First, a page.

combines both Monte Carlo and SG methods [6,7] and which preserves spectral accuracy in the
random space.
In the present manuscript we construct structure preserving methods for the SG formulation
of the problem in the case of background interactions. In order to do that we will take advantages
of structure preserving (SP) methods [22,23], that have been designed to preserve the mentioned
structural properties of the solution of nonlinear Fokker-Planck equations without restriction on
the mesh size. We consider applications of the developed schemes both in case of fixed and dynamic
background.
The rest of the paper is organized as follows. In Section 2we briefly introduce stochastic
Galerkin methods for the problem of interest where the interactions take place with respect to a
deterministic background, stability results are proved and discussed together with the analysis of
trends to asymptotic states. In Section 3we derive structure preserving methods in the Galerkin
setting, positivity conditions for explicit and semi-implicit schemes are discussed and we prove
entropy inequality for a class of one dimensional Fokker-Planck models. Several applications of
the schemes are finally considered in Section 4for several problems arising in the description of
collective phenomena in socio-economic and life-sciences. Some conclusions are reported at the
end of the manuscript.
2 Stochastic Galerkin methods for kinetic equations
For simplicity of presentation we consider the case dv= 1. We focus on real-valued distributions
depending on a one dimensional random input. Let (Ω, F, P ) be a probability space where as
usual Ω is the sample space, Fis a σalgebra and Pa probability measure, and let us defined a
random variable
θ: (Ω, F )(IΘ,BR),
with IΘRand BRis the Borel set. We focus on real-valued distributions of the form f(θ, v, t) :
×V×[0, T ]Rd. In the present section we derive a stochastic Galerkin approximation for
Fokker-Planck equation with uncertain initial distribution and background interactions (1).
Let us consider the linear space PMof polynomials of degree up to Mgenerated by a family
2
of orthogonal polynomials {Φh(θ)}M
h=0 such that
Eh(θk(θ)] = ZIΘ
Φh(θk(θ)Ψ(θ)=kΦ2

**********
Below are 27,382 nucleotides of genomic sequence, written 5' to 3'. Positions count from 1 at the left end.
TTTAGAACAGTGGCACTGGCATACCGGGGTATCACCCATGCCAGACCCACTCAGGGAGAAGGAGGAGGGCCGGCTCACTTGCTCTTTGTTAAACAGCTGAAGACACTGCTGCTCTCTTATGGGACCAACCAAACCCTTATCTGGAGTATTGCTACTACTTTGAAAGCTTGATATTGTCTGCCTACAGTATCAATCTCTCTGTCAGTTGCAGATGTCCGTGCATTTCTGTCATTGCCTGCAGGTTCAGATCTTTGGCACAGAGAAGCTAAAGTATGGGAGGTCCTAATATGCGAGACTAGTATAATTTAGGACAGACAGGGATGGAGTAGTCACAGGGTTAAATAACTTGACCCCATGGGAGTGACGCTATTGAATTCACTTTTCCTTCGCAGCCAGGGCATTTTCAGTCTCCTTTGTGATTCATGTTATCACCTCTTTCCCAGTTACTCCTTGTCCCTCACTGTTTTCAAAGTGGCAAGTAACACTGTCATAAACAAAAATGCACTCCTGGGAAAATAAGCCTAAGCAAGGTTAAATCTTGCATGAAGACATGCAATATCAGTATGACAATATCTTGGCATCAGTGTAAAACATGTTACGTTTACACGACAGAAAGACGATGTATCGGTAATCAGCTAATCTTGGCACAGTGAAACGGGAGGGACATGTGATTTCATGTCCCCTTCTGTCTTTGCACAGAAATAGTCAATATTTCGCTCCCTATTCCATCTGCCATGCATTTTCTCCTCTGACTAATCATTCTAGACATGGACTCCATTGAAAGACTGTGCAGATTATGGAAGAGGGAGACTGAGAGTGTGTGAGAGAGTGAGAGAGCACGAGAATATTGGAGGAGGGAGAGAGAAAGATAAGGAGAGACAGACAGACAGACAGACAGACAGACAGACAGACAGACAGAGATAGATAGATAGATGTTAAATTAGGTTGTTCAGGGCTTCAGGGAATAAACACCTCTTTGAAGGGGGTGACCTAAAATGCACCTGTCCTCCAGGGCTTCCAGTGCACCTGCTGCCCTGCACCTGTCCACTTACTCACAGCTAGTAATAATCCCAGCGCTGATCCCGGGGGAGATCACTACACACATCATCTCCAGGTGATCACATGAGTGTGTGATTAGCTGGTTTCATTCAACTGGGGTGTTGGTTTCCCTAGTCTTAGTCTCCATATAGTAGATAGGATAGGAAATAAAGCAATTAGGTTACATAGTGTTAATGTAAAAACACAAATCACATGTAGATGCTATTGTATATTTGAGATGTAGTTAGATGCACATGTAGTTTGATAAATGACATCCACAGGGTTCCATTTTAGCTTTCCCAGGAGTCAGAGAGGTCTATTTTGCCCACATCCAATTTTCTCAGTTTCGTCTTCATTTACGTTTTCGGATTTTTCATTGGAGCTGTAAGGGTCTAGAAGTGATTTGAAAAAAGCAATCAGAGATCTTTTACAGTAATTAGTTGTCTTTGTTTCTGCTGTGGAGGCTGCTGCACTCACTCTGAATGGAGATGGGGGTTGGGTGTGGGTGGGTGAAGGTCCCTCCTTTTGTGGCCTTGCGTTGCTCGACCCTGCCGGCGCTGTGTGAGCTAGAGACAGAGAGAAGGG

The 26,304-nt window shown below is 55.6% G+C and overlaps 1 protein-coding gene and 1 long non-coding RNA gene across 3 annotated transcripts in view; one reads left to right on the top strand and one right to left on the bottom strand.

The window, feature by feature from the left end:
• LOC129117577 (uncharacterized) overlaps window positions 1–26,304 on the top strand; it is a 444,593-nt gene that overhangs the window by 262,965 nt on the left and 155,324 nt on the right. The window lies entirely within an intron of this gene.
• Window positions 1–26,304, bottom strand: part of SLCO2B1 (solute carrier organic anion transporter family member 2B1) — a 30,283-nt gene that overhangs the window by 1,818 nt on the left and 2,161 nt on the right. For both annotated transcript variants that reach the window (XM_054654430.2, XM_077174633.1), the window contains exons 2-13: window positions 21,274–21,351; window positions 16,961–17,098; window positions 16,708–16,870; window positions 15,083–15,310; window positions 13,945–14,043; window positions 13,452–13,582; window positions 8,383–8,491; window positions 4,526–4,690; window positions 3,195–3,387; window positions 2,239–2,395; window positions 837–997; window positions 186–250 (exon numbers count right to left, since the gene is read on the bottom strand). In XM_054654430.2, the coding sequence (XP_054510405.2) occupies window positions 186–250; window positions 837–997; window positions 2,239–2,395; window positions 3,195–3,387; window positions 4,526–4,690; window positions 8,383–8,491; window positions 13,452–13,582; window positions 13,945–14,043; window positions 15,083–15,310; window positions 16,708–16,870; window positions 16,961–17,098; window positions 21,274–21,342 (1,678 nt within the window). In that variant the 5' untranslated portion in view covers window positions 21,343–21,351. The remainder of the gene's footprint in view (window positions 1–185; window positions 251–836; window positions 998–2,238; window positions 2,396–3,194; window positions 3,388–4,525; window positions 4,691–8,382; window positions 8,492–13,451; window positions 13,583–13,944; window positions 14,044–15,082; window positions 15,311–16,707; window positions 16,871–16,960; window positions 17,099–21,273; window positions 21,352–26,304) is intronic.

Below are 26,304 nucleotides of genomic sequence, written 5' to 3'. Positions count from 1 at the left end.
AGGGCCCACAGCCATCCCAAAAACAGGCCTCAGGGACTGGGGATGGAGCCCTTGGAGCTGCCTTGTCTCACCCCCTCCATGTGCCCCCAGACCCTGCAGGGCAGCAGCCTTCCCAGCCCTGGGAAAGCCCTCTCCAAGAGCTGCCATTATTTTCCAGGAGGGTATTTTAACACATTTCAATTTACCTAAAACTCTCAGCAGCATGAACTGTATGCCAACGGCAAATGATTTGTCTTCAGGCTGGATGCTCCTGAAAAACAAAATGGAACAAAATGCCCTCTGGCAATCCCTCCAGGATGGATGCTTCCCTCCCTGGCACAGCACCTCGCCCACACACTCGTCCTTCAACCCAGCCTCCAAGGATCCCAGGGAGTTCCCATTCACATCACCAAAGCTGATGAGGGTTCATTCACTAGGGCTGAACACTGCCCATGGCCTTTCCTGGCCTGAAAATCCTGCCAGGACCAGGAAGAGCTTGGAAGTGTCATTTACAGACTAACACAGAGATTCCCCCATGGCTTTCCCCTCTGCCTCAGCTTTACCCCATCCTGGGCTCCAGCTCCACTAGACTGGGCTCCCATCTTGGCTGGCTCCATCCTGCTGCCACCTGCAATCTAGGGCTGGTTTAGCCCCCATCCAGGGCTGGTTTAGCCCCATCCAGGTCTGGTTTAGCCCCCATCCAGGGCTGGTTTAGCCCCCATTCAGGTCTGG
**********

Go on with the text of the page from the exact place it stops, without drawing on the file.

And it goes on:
h(θ)kL2(Ω)δhk ,
being δhk the Kronecker delta function. Assuming that Ψ(θ) has finite second order moment we
can approximate the distribution fL2(Ω,F, P ) in terms of the following chaos expansion
f(θ, v, t)fM(θ , v, t) =
M
X
k=0
ˆ
fk(v, tk(θ),(3)
being ˆ
fk(v, t) the projection of finto the polynomial space of degree k, i.e.
ˆ
fk(v, t) = E[f(θ, v , tk(θ)], k = 0, . . . , M.
Plugging fMinto (1) we obtain
tfM(θ, v, t) = vB[g](v , t)fM(θ, v, t) + v(D(v)fM(θ, v, t)).(4)
Hence, by multiplying (4) by Φh(θ) for all h= 0, . . . , M and after projection in each polynomial
space we obtain the following system of M+ 1 deterministic kinetic-type PDEs
tˆ
fh(v, t) = vhB[g](v, t)ˆ
fh(v, t) + v(D(v)ˆ
fh(v, t))i,(5)
with the initial conditions ˆ
fh(v, 0) = E[f(θ, v , 0)Φh(θ)].
The related deterministic subproblems can be tackled through suitable numerical methods and
the approximation of statistical quantities of interest are defined in terms of the projections. In
particular we have
E[f(θ, v, t)] ˆ
f0(v, t),(6)
whose evolution is given by (5) in the case h= 0. Thanks to the orthogonality in L2(Ω) of the
polynomials {Φh}M
h=0 we have
E[f(θ, v, t)2]E[f(θ , v, t)]2E[(fM(θ, v, t))2]E[fM(θ, v, t)]2
from (3) it corresponds to
E"M
X
k=0
ˆ
f2
k(v, t2
k(θ)+2
M
X
k=0
k1
X
h=0
ˆ
fk(v, t)ˆ
fh(v, tk(θh(θ)#ˆ
f2
0(v, t).
Therefore the variance of the solution is approximated in terms of the projections as follows
Var[f(θ, v, t)]
M
X
k=0
ˆ
f2
h(v, t)E2
k]ˆ
f2
0(v, t) (7)
We observe that the initial mass defined by RVˆ
fh(v, 0)dv is conserved in time assuming no-flux
boundary conditions, i.e.
B[g](v, t) + vD(v)=0, v V.
Let us introduce the vector ˆ
f(v, t) = ˆ
f0,..., ˆ
fM. If we define as kˆ
f(v, t)kL2the standard L2
norm of the vector ˆ
f(v, t)
kˆ
f(v, t)kL2="ZV M
X
h=0
ˆ
f2
h(v, t)!dv#1/2
,
3
then from the orthonormality of the introduced basis {Φh}M
h=0 in L2(Ω) we have that
kfM(θ, v, t)kL2(Ω) =kˆ
f(v, t)kL2,
where
kfM(θ, v, t)kL2(Ω) =ZIΘZV M
X
h=0
ˆ
fh(v, th(θ)!2
dvΨ(θ)dθ.
We can reformulate the problem (5) in a more compact form as follows
tˆ
f=vhBˆ
f+Dvˆ
fi,
where B={Bij }M+1
i,j=1 and D={Di,j }N
i,j=1 are diagonal matrices with components
Bi,i =B[g](v, t) + vD(v),Bi,j = 0
Di,i =D(v),Di,j = 0.
The following stability result can be established
Theorem 1. If kvB[g](v, t)kLCB, with CB>0, and if DCDwe have
kˆ
f(v, t)k2
L2et(CB+2CD)kˆ
f(v, 0)k2
L2
Proof. We multiply (5) by ˆ
fh(v, t) and integrate over VR
ZV
t1
2ˆ
f2
h(v, t)dv =ZV
ˆ
fh(v, t)vhB[g](v, t)ˆ
fh(v, t) + v(D(v)ˆ
fh(v, t))idv. (8)
From the integral on the right hand side of the above equation we have
ZV
ˆ
fh(v, t)vB[g](v, t)ˆ
fh(v, t)dv
=ZV
ˆ
f2
h(v, t)vB[g](v, t)dv ZV
ˆ
fh(v, t)v(B[g](v, t)ˆ
fh(v, t))dv.
Hence, following estimate holds
M
X
h=0 ZV
ˆ
f2
h(v, t)vB[g](v, t)dv CB
2kˆ
f(v, t)kL2.
Furthermore we have
ZV
ˆ
fh(v, t)2
vD(v)ˆ
fh(v, t)=ZV2
vˆ
fh(v, t)D(v)ˆ
fh(v, t)dv
≤ −CDZVvˆ
fh(v, t)2.
Finally, after summation h= 0, . . . , M of (8) we obtained
1
2kˆ
f(v, t)k2
L2CB
2kˆ
f(v, t)k2
L2− kvˆ
f(v, t)k2
L2
CB
2+CDkˆ
fkL2,
and thanks to the Gronwall theorem we conclude.
Remark 1. The background distribution g(v, t)is in general ruled by an additional PDE that